How to Make Ginger Water to Treat Migraines, Heartburn, Joint and Muscle Pain
Not only is water essential for hydration and flushing toxins from your body, but now, by adding a few all-natural ingredients, with their own array of health benefits, simple H20 can be a potent healing tool.
And the possibilities are endless.
You can add berries galore. You pick…strawberries, blueberries, possibly some blackberries. Maybe you like vegetables. Why not throw in some cucumbers? And if you are the adventurous type, you can even toss in a few herbs, like lavender or mint to mix it up.
But if you are looking for a real power drink, you might want to try adding some fresh ginger. This ancient root will give your taste buds just enough zing to make it interesting, and provide countless healing properties for your entire body—head to toe.
The Power of Ginger Water
Ginger has always been respected for its powerful effects on gastrointestinal issues. This carminative (a substance that helps eliminate intestinal gas) is widely used for everything from mild stomach upset and heartburn to nausea and vomiting. (1) It is also a proven intestinal spasmolytic, meaning it can help to relax and soothe the intestinal tract. (2)
But ginger is much more than a remedy for stomach issues. This powerful root has also been shown to relieve migraines. In fact, researchers showed that ginger is just as effective as Imitrex (sumatriptan), a popular prescription triptan medication that works by constricting blood vessels and blocking the pain pathways in your brain.
While some people can feel immediate relief using this drug, in 40 percent of people the headache will return within 24 hours, often worse than the original. (3)
Of more concern, however, is that triptans come with side effects such as nausea, dizziness, drowsiness and muscle weakness and in some cases, even more serious symptoms like coronary artery spasms, heart attacks, stroke, abnormal heart beats, and even seizures. (4)
In the double blind study, some people were given 250 grams of dried ginger, while others were provided 50 mg of sumatriptan. Results revealed that ginger was just as effective as the sumatriptan, actually providing relief to a whopping 90 percent of people within two hours.
One of ginger’s more exciting properties is its ability to prevent the formation of inflammatory compounds and even effectively treat inflammation in tissues, muscles and joints. According to Green Med Info, there are almost 800 studies on the various healing properties of this magnificent root, 275 of which specifically relate to its powerful anti-inflammatory effects. (5)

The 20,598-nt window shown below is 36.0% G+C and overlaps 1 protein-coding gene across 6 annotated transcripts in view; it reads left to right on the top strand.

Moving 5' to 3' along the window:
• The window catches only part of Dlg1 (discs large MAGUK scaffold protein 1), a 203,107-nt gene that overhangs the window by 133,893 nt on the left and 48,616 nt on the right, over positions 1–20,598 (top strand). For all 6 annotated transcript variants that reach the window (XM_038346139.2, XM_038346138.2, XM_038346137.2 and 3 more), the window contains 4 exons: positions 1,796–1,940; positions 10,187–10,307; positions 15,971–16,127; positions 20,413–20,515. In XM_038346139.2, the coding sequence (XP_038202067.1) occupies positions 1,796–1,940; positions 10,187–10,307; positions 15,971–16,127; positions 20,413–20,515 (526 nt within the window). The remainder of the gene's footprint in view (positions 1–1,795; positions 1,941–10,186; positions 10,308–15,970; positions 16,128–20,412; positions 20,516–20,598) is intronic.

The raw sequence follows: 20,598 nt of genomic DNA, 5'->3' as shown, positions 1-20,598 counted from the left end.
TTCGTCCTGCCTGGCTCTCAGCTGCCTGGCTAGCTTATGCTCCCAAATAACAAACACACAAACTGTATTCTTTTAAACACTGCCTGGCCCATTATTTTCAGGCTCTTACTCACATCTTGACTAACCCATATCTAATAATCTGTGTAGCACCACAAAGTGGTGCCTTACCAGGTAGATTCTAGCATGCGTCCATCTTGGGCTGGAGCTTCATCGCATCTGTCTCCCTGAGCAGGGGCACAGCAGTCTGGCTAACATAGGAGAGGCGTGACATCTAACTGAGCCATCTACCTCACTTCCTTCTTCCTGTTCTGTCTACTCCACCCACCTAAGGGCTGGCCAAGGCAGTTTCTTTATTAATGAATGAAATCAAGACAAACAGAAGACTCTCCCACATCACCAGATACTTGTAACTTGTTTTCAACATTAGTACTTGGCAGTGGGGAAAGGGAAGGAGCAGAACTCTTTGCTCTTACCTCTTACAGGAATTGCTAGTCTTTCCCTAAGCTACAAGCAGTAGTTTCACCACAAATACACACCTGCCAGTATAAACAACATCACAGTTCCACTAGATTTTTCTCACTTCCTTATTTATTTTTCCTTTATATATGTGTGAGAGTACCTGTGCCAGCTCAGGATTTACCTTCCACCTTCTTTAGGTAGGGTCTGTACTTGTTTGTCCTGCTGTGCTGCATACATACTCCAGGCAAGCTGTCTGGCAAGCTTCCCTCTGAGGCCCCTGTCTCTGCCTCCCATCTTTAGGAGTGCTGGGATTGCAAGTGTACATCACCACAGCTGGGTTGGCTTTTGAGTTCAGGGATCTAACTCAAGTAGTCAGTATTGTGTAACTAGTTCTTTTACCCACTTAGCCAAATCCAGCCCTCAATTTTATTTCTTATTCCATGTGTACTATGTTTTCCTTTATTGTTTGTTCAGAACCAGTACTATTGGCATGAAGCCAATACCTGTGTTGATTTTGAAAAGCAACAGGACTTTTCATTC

What makes ginger such an effective anti-inflammatory is a compound known as gingerol. From a chemical standpoint, gingerol is similar to capsaicin and piperine, the compounds that give chilli peppers and black pepper their spiciness and healing powers.
In two studies involving two groups of people (those who had responded to conventional anti-inflammatory drugs in the past and those who didn’t), researchers found that 75 percent of arthritis patients and an amazing 100 percent of people with muscular pain, actually experienced relief from both pain and/or swelling when using ginger.
In fact, according to researchers at the University of Miami, because the effectiveness of this zesty root is so powerful, one day it will essentially replace NSAIDs. (6)
And because ginger works on a cellular level, it not only heals the underlying issue, unlike drugs, but it does so without the known side effects that come from harmful NSAIDs.
As an added bonus, ginger contains many essential nutrients and vitamins like vitamins A, C, E and beta carotene, as well as B vitamins, including pyridoxine (vitamin B-6) and pantothenic acid (vitamin B-5).
It is also full of minerals such as calcium, copper, iron, potassium, phosphorus, manganese, magnesium, and zinc. Potassium, in particular, is an important component of cell and body fluids that help control your heart rate and blood pressure. (7)
Ginger also contains more than 50 different antioxidants that fight free radicals, thus protecting against disease and boosting your immune system. (8)
How to Make Ginger Water
-1-2 inches fresh ginger root
-3 cups fresh, filtered water
-½ freshly squeezed lemon juice
-Raw honey to taste
Pour 3 cups of filtered water into a glass jar. Finely grate the fresh ginger into the water using a zester for best results, and then add the squeezed lemon juice. Finally, add the honey to taste and stir until it dissolves. You can drink this mixture tepid or chilled. Drink daily for preventative measures or when you are experiencing issues, drink several glasses during the day to help relieve symptoms.